Thank you for the reply.

        Cheers! ^_^

        Liked by 1 person

    • Well myself and couple of other combat cameramen would bring our pipes with us when we went on training exercises in the military. Our primary training area was up in the mountains of Asuza, California. There was a gun range up there, we would teach people how to set up field camps, rappel, use compasses, etc.

      Given we were completely cut off from the world (no phones, internet, distractions) we would sit around and talk about books or projects we were working on while smoking our pipes around the fire. Mind you in the winter it was freezing cold and icy (this was the premier pre-training evolution for our combat camera personnel deploying to Afghanistan).

      It was inspired by the Inklings (C.S. Lewis, Tolkien, a pub, some pipes, glorious books).

      Liked by 1 person

  2. As for marketing, that stuff isn’t what I love…. I love the stories; telling them, reading them, talking about them. Marketing them, or selling if you’d rather, is just like the vegetables I eat. Don’t like it, but I don’t like rickets even more! 🙂

    Liked by 1 person

    • I too am apposed to the rickets. I am learning to enjoy the marketing aspect, simply because it is something I have to do. I find I care more and produce better results when I can get my heart behind my actions.

      Do I hope I get and agent and publisher who does all of my marketing for me and simply tells me where to show up for books readings and mixers – hell yeah I do. But until that happens I will be my own promoter.

      Liked by 1 person

      • Whether you go Indie or Traditional, you already have said person. Her name is Supreme High Overlord, Conqueror of the Stars, Destroyer of Her Enemies, Smiter of Her Foes, Benevolent to Her Subjects and Creature of all that is Good and Holy. She runs your life, births your spawn and generally tolerates your inadequacies. You, mere mortal, call her WIFE.

        Liked by 1 person

      • My wife is too busy splitting atoms and powering billion dollar pieces of machinery to mess with promoting my trifles. We can’t maintain world-wide naval superiority without atomic powered machinery (and people…I wish).

        Liked by 1 person

  3. I always sell more books when I am able to attend conventions. Especially, when the event books me for a panel. My non-fiction book does much better when I can discuss the topic with a ready and willing audience. I am fortunate to live in an area where there are many conventions within a day’s drive who offer inexpensive tables in the artist areas.

    The majority of the conventions I attend usually book me as a literary guest which includes a free table. It’s not really free because I will sit on several panels during the event or judge a contest. I know many authors who diligently turn to conventions as a way of promoting their book and do rather well.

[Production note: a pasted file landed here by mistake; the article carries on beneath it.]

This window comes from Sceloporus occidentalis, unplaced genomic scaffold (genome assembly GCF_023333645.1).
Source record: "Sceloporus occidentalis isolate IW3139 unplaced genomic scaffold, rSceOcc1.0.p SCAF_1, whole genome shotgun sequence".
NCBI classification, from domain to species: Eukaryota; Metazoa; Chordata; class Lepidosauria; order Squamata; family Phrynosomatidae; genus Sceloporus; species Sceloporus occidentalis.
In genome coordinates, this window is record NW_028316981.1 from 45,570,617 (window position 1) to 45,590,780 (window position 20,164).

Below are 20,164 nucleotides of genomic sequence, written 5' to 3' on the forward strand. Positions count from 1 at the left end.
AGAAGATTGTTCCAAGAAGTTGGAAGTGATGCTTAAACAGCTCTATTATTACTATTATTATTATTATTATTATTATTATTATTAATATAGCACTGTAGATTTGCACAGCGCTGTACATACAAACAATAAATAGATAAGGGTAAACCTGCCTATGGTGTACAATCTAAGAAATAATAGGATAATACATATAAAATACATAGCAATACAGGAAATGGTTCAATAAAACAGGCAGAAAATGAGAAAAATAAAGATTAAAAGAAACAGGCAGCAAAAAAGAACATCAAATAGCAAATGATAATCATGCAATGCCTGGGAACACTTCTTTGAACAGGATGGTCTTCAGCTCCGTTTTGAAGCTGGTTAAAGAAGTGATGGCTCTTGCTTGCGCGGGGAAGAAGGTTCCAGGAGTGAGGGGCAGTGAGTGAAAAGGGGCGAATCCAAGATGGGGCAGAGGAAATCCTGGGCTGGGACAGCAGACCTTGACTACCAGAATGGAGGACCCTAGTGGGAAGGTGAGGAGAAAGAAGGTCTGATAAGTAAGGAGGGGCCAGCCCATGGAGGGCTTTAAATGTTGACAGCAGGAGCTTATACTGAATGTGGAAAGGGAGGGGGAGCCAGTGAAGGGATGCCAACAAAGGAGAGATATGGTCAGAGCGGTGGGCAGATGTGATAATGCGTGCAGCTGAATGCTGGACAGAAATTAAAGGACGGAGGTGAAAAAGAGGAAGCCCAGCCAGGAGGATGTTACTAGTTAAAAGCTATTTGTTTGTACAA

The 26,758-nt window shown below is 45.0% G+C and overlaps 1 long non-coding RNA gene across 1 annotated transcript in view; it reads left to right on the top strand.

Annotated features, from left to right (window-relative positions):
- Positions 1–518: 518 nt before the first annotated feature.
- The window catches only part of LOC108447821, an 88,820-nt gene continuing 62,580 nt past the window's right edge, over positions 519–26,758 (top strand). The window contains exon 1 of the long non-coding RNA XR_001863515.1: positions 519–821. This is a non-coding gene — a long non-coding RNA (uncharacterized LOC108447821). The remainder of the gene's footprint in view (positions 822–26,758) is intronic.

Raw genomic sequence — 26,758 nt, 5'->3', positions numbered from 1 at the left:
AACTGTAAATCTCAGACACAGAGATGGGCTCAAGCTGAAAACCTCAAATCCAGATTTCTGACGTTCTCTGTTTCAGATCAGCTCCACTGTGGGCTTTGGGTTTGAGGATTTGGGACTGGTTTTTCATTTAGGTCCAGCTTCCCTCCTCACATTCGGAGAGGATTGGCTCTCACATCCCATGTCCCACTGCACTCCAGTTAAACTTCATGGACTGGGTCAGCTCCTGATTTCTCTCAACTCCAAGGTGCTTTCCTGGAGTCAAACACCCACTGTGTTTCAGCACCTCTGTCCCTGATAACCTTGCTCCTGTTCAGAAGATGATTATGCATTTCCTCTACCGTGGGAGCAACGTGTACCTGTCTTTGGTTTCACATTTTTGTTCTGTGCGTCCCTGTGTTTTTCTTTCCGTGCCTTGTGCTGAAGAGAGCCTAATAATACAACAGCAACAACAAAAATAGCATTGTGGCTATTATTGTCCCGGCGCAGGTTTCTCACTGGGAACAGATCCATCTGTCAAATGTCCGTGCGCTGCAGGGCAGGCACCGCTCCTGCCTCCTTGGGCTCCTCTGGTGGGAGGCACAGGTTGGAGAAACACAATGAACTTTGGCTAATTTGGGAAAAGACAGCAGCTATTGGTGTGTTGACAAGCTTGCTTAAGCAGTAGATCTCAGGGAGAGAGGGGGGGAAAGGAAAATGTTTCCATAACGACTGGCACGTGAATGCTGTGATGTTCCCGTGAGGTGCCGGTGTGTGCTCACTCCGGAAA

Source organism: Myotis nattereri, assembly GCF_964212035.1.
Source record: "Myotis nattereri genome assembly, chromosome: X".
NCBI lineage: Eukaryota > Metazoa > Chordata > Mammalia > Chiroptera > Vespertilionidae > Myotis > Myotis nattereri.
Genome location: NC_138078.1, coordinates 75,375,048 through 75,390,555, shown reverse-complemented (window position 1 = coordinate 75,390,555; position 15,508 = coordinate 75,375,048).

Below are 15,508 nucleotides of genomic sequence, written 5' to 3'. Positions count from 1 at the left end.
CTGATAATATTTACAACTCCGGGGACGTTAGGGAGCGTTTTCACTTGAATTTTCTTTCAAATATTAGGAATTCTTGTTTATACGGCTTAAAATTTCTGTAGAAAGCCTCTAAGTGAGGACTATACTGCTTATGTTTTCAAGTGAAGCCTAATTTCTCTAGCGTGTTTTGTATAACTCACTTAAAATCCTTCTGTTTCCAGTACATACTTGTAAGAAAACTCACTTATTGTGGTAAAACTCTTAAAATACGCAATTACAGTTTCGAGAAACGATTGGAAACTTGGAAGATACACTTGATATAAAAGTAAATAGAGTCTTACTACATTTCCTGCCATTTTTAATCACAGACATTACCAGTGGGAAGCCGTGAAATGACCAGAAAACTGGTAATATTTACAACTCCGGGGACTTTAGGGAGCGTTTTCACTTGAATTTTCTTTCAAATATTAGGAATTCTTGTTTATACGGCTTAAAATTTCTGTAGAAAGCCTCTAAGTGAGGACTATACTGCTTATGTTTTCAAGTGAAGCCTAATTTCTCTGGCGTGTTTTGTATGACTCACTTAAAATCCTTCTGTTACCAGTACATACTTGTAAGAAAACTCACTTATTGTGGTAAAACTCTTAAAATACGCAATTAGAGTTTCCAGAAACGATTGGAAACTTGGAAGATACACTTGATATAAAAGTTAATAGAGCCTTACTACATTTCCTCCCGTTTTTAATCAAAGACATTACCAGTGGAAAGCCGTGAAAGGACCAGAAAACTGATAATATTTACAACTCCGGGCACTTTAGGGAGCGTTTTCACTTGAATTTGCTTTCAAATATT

Liked by 1 person

    • Thanks for taking the time to read and leave this meaty comment. I envy your prime real estate location. Not only would it likely take me a while to drive to a convention, I’d have to strap baby Thor to my chest at the convention like a tiny human shield. I do think a baby named Thor would do well at a convention though…

      I’m curious. When you say you are booked as a literary guest; how does this happen? Are they seeking you out, or are they asking if you would like to sit on panels when you are booking the venue? If they are seeking you out by what avenues are they locating you (i.e. are they creeping on your social media pages like stalkers?).

      Thanks again for leaving some juicy thoughts!

      Liked by 1 person

      • It occurs in different ways. I’ve been working the circuit long enough I’ve built a reputation in my area of the world. I used to co-own a tabletop game design company, much of our business had been running game rooms and Live Action games for said events along with providing a list of panels to fill their schedule. Our Steampunk appeal was incentive enough, I think. This was my life for the past 5-6 years.

        Many of my bookings over the past couple of years have been word of mouth or friends of organizers whispering in their ear to book me. I was a guest last weekend at a Women’s Conference in Denton, TX. I will be a literary guest at a convention in Garland, Tx in a couple of weeks. Each event is different, sometimes they just want me there to be there and other times it’s to be there and fill a panel time slot which end up being mini-lectures since my focus is Victorian Occult.

        Some events advertise the need to various types of guests. Never be afraid to send an inquiry and make a request for a table/passes in exchange for being a guest and offering to sit on a panel with other writers or one of your own based on your niché.

        I would not doubt the stalking of my social media pages, I am quite sure that has happened a time or two. I am by no means a must have guest, but I make sure that my panels are amusing and full of information. I’ve been pleased to have well attended panels, which helps my reputation.

        More than one day events is tricky because of hotel fee, which has been covered a few times by events. The other tricky part is what to do with my children. I take them when I can but it’s just not feasible. So, I am pickier about what cons and when.